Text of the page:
Thursday June 1, 2017
If yesterday’s sunshine was a welcome respite, today’s was like spending 12 hours with your best childhood friend.
All of the Fun was back in the adventure!
Awakening in my tent after a great 7 hours of outdoor sleeping I discovered that theshnizzle was already all packed up, intent on another long mileage day.
I had other plans.
Remember that equipment fail that I alluded to?
In truth, it was more of a ‘rider fail’ as I apparently did not pay enough attention to my load and how it was sitting on my bike.
I noticed as I was unpacking the bike last evening that I had a decent-sized hole melted through the rear bottom corner of my exhaust side Shad Zulupak waterproof saddle bag.
It was no longer quite so waterproof. Hot exhaust had seen to that.
So, I had to figure out a fix. Which meant heading towards the nearest city of any size and seeking out a Walmart, or a Canadian Tire – or, heaven help me, a motorcycle accessories shop to purchase new saddle bags.
My riding companion had no need for such time consuming activities, and as I mentioned she had her heart set on another looong day. Which worked well for both of us, considering.
After a breakfast of oatmeal and coffee I saw my new friend off, knowing full well that we will either meet up again along the way or at the very least in Dawson City.
Which left me free to do as I wish, when I wish.
That is truly the only downside to traveling with other riders: I always pass up the things that I would normally investigate, or the scenes I would normally get a picture of.
The upsides are numerous: company; assistance if you get into a jam; help with decisions; etc
So, on my own and free to roam, that is exactly what I did. I spent the morning exploring the plains and rolling hills of Grasslands National Park
This park is home to Canada’s largest population of prairie dogs, as well as a herd of Plains Bison, and rattlesnakes.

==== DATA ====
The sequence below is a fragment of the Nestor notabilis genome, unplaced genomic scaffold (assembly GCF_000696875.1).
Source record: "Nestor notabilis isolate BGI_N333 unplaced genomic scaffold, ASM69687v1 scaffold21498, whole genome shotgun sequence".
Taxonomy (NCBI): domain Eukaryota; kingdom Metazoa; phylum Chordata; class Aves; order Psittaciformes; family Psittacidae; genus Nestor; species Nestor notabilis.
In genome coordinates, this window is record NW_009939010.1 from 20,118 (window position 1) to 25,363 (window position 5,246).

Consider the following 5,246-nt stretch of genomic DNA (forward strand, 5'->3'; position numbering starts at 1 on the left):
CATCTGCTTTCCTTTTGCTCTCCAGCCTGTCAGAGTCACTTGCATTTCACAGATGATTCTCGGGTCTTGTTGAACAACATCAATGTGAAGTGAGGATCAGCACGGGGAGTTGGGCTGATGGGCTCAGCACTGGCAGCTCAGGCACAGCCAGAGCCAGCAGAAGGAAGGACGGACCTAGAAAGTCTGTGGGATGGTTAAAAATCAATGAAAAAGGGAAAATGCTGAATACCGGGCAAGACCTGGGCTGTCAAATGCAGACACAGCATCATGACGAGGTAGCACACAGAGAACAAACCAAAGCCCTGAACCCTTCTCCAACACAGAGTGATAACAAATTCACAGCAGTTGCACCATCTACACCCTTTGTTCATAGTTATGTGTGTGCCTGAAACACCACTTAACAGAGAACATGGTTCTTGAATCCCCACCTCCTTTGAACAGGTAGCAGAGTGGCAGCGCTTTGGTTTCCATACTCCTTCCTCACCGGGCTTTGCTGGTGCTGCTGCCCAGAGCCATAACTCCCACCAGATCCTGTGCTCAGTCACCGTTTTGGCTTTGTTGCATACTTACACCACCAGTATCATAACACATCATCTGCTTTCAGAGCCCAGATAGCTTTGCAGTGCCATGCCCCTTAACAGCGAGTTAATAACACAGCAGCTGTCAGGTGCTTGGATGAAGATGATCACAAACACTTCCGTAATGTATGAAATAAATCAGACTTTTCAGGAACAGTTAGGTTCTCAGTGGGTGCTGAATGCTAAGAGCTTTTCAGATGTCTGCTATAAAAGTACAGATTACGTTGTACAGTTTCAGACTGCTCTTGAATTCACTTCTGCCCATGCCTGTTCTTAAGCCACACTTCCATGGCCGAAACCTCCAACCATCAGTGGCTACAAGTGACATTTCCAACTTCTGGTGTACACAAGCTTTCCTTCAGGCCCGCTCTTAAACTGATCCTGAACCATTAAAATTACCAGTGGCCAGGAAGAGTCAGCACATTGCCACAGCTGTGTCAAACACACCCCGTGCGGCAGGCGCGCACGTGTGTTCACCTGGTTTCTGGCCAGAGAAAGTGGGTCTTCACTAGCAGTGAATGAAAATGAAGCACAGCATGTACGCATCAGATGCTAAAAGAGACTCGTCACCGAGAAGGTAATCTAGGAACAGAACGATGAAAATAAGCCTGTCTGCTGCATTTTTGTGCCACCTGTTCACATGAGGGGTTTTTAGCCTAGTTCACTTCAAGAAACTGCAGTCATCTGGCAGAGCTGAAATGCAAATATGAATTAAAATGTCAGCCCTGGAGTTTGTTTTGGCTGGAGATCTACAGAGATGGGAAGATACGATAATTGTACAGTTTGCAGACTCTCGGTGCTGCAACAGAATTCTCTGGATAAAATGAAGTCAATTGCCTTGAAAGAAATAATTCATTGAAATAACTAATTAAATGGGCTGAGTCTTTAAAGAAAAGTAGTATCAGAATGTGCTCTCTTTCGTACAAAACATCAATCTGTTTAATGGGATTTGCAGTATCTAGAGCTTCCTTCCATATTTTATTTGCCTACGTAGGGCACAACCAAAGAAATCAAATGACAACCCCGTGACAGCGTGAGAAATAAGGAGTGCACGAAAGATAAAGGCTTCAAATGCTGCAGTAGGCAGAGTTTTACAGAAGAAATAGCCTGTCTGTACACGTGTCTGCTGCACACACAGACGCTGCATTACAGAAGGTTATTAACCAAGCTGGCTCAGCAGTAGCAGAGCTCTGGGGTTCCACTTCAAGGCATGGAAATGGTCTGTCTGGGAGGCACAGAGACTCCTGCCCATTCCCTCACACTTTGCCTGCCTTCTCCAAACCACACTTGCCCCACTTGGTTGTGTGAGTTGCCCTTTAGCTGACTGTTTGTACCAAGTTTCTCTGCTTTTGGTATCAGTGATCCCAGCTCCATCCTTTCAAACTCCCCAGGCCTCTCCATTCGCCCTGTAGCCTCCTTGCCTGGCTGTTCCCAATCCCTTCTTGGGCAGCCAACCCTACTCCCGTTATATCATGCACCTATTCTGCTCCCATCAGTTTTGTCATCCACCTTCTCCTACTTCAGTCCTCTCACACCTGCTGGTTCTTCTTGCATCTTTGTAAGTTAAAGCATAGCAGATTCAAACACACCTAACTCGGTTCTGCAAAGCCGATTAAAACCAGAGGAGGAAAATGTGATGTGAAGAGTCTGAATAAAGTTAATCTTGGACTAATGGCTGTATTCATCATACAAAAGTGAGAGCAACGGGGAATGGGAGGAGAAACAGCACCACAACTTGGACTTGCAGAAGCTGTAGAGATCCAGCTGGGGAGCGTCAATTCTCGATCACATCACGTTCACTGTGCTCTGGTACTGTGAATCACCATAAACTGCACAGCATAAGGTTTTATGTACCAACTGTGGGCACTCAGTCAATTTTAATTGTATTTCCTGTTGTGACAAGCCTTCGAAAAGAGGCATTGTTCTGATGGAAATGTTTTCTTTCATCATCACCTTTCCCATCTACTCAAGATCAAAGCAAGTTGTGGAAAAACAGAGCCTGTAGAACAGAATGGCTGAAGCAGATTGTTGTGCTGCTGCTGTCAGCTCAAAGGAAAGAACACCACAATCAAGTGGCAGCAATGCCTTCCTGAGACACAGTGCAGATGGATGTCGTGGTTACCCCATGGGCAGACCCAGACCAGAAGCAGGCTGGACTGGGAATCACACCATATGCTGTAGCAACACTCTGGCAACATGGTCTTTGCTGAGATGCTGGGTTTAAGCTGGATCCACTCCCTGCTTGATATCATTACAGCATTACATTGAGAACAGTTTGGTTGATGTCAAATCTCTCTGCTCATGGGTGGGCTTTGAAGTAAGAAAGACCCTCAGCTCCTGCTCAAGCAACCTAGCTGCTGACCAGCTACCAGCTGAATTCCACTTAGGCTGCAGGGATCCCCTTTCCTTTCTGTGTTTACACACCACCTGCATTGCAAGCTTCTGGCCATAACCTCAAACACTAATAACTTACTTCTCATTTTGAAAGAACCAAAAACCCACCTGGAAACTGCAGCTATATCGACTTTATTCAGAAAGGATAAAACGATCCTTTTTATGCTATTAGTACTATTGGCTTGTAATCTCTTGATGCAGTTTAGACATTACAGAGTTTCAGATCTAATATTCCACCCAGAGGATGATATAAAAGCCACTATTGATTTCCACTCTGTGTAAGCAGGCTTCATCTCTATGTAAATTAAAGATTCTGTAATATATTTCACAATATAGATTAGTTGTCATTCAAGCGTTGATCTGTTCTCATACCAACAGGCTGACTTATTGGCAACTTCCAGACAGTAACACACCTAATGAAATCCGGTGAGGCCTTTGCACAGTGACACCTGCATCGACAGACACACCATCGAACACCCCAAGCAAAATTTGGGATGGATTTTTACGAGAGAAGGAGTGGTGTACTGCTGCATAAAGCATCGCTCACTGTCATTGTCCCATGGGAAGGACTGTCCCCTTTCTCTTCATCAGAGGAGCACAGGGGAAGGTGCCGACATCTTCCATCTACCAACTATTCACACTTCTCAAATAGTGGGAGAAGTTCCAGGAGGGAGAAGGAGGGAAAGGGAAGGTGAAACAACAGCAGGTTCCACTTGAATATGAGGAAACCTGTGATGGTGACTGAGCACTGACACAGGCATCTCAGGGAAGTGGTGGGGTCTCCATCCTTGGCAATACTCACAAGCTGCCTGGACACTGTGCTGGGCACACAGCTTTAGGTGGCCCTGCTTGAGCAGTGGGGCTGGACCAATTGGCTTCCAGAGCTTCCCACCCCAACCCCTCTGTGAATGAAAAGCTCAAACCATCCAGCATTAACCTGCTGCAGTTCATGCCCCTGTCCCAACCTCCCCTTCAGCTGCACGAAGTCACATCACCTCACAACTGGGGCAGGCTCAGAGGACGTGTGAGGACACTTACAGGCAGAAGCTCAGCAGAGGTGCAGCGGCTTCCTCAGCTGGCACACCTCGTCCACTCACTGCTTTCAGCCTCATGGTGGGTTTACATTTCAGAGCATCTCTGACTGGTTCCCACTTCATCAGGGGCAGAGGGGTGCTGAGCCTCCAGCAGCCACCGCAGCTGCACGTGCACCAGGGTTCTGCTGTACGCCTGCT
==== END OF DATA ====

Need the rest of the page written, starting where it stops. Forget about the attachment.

I’m happy to have seen only two of the three!
After getting my Grasslands National Park sticker at the visitors centre it was time to head off and continue west.
My route brought me through Swift Current where I stopped at the Walmart and found absolutely nothing helpful to my situation, and then into Alberta to Medicine Hat.
By that point I had decided that I was not going to purchase new waterproof bags, and there was no rain in the forecast, so I continued on through Lethbridge – a really cool small western Canadian city.
I took a little tour through the main streets, visited a couple of parks, and then made my way to my resting spot for the night, seeking a smaller campground, and that is exactly what I found in the Coalhurst Miners Memorial Campground.
A toasted ham & cheese with fries at a local diner and it was time to set up camp.
I spent the evening chatting with a lad who was also a long-distance adventure rider (of the BMW persuasion) He has owned a fistful of bikes and he told me he rolls a couple hundred thousand kilometers on each before parting ways.
I had a great night sleep in the campground – the only distraction being the grain-trains. Nice to look at, but I needed to sleep with my ear plugs in.
And I still had to do something about that saddle bag. . .
Friday June 2, 2017
Friday morning the winds were freaking incredible! I needed the help of another camper to keep my entire kit from blowing across the field during take down.
However, a hot shower, a cup of camp coffee, and some oatmeal down the hatch soon had me ready and on my way. The high winds had me leaning way over to my left for the first 100 km of the morning’s ride.
Now, while my ride through Ontario, and Canada’s Prairie provinces was fantastic, my journey into the Canadian Rocky Mountains was about to begin. This is where things change for me, and I dare say for a lot of people.
The highlight of the morning was discovering – very happily – that my planned route of riding north from highway 3 through Crowsnest Pass would first involve over 100 kilometres of gravel forest trunk roads!
I loved every kilometer! AB 940 is one amazing roller coaster of wide, sweeping gravel road.
Back on the asphalt, I wound my way through the Bow River Valley headed to Canmore. On my way, I pulled over alongside Lac des Arcs to take this picture. I have to say that Ethel has carried the load of gear that I posted about last week (and took some Facebook heat over!) . . . . with zero complaint – and zero negative effect on her handling.
I rode into Canmore around 6:00pm and went directly to the Canadian Tire where I purchased a medium sized compression sack and a 10 litre dry bag.
Luggage problem solved.
I then went and set up camp alongside the Bow River at the Three Sisters Campground, and called it a day.